The holder cover allows the paddles to be protected in transit, and then by flipping the paddle around it becomes a holder extension that allows for one hand to hold the paddle in position while the other hand sends those glorious dits and dahs.
Some photos that hopefully do it justice.
N6ARA has an overview video you can watch here.
Coming in at a svelte 0.3 ounces or 8 grams without the audio cable, it disappears into your kit and won’t weigh you down.
N6ARA also publishes STL files so that you can print your own parts for building or replacing pieces as needed.
I haven’t had this out and on the air – yet. I have spent quite a bit of time with this on my Morserino to get used to the size and make sure it is adjusted to my liking. I like to do that instead of making other operators suffer through my fist.
The size does take some getting used to. Again it is really small, and like most portable paddles requires the use of both hands to be effective. I’m not even sure you could mount this with Velcro or equivalent and still be able to keep it still. There is just too little surface area for me to be confident of any mounting solutions, though I have not tried any to date.
Having said all of that, I do like the feel of it. It is responsive, and after a couple of tries I found myself able to consistently send characters correctly at 20-22 wpm which is my current upper limit on other small paddles. Cranking things up to 25 wpm I started to hit enough errors that I wouldn’t go on the air with my skill level where it is with this paddle.
But that is more my personal failing and not the paddle.
You might know http://www.gemsproducts.com as Side KX – a company that produces protective side panels and polycarbonate face coverings for Elecraft and other radios. I have both for my Elecraft KX3 and think they are the perfect addition to that fine radio.
I’ve added the Peovi Carry Cage for my IC-705 and have enjoyed the additional peace of mind it provides me, but have constantly worried about the front face and how to protect it when placing the radio into a pack for mobile operations.
Knowing Peovi makes products for cameras, I took a cue from that world and had been using a camera wrap such as this one. Camera wraps are great ways to quickly add another layer of protection to just about anything and they come in multiple sizes. Note that they provide soft protection only – they are wraps after all.
Still though, the face of this radio is where all the magic happens.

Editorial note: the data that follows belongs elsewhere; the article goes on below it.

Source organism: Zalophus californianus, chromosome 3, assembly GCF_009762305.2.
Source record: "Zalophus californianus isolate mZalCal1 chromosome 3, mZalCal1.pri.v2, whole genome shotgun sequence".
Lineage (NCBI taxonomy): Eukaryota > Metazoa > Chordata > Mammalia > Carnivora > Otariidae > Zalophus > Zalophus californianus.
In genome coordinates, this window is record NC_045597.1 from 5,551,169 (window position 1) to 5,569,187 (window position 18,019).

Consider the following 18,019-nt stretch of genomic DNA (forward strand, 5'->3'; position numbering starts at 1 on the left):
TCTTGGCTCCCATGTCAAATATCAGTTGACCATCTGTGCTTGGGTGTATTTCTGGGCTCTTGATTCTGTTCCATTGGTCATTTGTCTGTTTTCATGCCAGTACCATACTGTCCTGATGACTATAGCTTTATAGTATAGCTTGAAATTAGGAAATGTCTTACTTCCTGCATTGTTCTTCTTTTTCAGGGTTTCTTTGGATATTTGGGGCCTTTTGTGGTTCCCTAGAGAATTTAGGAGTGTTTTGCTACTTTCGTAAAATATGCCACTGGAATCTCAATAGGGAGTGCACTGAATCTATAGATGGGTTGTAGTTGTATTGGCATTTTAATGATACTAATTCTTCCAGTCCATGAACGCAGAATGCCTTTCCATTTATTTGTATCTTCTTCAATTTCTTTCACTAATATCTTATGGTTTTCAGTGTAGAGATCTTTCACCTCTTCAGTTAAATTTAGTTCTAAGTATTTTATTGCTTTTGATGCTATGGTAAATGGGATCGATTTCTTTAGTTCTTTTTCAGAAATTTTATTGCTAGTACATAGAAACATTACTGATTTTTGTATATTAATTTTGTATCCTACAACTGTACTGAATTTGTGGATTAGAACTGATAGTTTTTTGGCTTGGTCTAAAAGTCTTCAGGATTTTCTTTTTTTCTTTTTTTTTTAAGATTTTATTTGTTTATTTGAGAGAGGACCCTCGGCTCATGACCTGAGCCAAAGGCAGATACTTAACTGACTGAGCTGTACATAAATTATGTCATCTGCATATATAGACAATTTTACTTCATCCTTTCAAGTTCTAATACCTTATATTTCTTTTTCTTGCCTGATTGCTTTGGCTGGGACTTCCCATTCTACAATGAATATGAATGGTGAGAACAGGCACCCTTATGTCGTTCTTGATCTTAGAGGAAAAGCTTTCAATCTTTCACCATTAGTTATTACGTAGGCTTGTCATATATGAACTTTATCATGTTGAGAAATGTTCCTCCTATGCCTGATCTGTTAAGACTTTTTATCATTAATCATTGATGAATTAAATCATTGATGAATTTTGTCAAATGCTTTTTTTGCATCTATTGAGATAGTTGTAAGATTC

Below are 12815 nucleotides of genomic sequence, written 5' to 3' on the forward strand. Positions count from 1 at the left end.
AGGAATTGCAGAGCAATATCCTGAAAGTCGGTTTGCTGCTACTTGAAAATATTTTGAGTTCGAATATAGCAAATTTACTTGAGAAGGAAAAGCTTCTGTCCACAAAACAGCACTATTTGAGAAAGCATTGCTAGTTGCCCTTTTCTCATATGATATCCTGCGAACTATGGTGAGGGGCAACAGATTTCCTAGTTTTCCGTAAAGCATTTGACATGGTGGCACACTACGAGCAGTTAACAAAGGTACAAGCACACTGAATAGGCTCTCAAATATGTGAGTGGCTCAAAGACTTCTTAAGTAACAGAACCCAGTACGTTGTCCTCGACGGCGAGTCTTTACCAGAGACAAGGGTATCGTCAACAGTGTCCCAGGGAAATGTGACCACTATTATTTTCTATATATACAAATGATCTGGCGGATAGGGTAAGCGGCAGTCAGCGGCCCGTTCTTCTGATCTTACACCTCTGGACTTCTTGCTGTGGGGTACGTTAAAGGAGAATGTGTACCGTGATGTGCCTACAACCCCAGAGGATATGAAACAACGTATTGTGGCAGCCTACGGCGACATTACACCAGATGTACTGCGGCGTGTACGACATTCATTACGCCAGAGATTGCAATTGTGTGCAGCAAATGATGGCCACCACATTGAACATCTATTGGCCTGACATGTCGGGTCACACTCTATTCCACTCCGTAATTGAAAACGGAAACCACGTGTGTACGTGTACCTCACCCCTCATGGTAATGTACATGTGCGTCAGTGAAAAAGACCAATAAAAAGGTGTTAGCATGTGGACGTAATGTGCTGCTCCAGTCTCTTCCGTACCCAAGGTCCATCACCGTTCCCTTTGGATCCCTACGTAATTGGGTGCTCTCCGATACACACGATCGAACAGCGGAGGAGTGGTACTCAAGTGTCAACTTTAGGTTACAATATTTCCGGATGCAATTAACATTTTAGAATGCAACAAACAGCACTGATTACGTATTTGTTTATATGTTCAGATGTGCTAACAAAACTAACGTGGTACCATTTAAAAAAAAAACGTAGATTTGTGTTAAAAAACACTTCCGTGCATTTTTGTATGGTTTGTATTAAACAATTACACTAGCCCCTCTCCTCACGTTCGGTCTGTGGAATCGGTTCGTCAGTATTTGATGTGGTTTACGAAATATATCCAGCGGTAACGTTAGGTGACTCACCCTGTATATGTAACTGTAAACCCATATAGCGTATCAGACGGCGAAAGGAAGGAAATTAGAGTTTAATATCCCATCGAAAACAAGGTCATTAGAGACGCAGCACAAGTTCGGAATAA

Having already decided that the Peovi Carry Cage is a worthwhile addition both in cost and weight to protect a significant investment, seeing the new offering from Gems Products got me excited and I promptly ordered one.
Note that you must have the Peovi Carry Cage in order to use this cover – it uses the side pieces to secure itself to the radio and will not work without it.
The Side KX Cover for the IC-705 is built very much like the one for the KX3. It fully encloses the face and controls of the radio along all 4 edges with about 1.4mm thick polycarbonate (as my calipers measured it – they’re cheap so it might be accurate 😉 ). The edges have raised sections that fit securely into the openings on the side panels of the Peovi Carry Cage.
It is very lightweight, coming in at 85 grams or about 3 ounces.
All lines and edges are clean and well constructed.
One slight concern is that the tuning knob is fairly close to the right edge of the radio, and when removing the cover it tilts and can touch during the process. Probably not a big deal, but I’ve taken to putting the left edge in before setting the right in place, and doing the reverse when removing to avoid hitting it. This is more of an issue of the design of the radio and how close to the edges the knob is and not about the cover itself.
I’ve had this cover for only a few hours, but my previous experience with their KX3 cover leads me to believe that this will be just as durable and protective. As such, I certainly recommend this cover to anyone who has both an IC-705 and the Peovi Carry Cage. It is another layer of protection for this excellent transceiver.
The whole setup does come at a cost that isn’t just monetary – the radio (plus battery), Peovi Carry Cage, and Side KX cover come in at a whopping 1636 grams, or 3lbs 9.5oz! Not lightweight by any means, but this is not a Rockmite or Mountain Topper. 🙂
Pick yours up here. As noted at the beginning, I purchased this item at full price with my own money and have not been influenced in any way to post this review. I have benefited from many other hams and their honest opinions about products, and I hope that this benefits you as well.
On a side note, they have also started selling side panels for the Icom IC-7300 which I also purchased. I might put a quick review of those as well if there is any interest.